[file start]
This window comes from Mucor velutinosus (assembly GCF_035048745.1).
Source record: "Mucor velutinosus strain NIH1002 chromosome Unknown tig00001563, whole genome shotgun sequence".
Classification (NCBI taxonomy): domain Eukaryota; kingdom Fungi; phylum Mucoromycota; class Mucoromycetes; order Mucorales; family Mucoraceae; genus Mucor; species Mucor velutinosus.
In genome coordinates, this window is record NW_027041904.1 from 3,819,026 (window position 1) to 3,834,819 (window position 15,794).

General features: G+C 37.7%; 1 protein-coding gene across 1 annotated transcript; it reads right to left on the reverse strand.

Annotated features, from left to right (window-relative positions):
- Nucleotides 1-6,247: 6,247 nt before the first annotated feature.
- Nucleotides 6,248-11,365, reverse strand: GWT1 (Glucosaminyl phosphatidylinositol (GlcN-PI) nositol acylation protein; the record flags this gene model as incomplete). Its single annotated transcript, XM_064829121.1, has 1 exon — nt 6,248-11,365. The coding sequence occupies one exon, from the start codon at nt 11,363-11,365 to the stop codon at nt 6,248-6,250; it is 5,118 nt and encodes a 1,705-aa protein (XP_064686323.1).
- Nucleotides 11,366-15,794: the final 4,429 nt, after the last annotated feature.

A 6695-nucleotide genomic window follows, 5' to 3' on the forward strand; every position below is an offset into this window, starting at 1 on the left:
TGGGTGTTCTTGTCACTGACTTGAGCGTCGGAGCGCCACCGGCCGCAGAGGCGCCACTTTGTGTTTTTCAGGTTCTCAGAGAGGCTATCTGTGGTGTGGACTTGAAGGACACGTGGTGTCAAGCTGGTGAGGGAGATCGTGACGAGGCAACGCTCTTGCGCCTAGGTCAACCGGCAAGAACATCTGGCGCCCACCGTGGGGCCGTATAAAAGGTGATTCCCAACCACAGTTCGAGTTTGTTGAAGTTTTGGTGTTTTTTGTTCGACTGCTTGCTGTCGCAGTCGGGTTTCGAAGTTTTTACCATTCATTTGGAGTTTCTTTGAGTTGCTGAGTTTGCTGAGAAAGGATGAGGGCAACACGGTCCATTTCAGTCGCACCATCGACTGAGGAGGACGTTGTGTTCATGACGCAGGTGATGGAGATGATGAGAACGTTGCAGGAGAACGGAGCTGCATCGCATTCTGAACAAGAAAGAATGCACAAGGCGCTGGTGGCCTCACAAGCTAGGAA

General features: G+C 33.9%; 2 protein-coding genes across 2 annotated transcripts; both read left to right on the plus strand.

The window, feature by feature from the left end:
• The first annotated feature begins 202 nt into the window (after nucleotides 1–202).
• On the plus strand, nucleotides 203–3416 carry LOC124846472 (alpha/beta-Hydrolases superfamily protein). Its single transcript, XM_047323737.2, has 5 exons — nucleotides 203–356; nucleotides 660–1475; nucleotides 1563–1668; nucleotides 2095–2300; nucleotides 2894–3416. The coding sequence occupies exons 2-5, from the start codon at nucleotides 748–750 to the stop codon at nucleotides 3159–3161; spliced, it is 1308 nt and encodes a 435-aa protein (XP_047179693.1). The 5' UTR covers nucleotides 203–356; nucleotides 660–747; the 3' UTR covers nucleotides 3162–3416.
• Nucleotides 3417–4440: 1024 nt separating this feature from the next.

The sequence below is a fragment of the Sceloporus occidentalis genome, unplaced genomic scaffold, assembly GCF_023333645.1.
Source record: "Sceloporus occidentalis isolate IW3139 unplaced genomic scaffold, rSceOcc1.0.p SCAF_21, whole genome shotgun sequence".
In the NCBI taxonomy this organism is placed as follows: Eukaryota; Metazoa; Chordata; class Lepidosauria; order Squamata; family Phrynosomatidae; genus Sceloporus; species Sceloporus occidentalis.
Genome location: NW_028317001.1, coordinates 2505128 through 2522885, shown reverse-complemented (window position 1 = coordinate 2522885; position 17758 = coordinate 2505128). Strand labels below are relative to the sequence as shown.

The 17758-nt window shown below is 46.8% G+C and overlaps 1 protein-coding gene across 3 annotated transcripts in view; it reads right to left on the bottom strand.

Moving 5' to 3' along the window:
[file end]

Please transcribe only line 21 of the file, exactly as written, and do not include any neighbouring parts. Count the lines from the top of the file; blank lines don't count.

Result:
The 17758-nt window shown below is 46.8% G+C and overlaps 1 protein-coding gene across 3 annotated transcripts in view; it reads right to left on the bottom strand.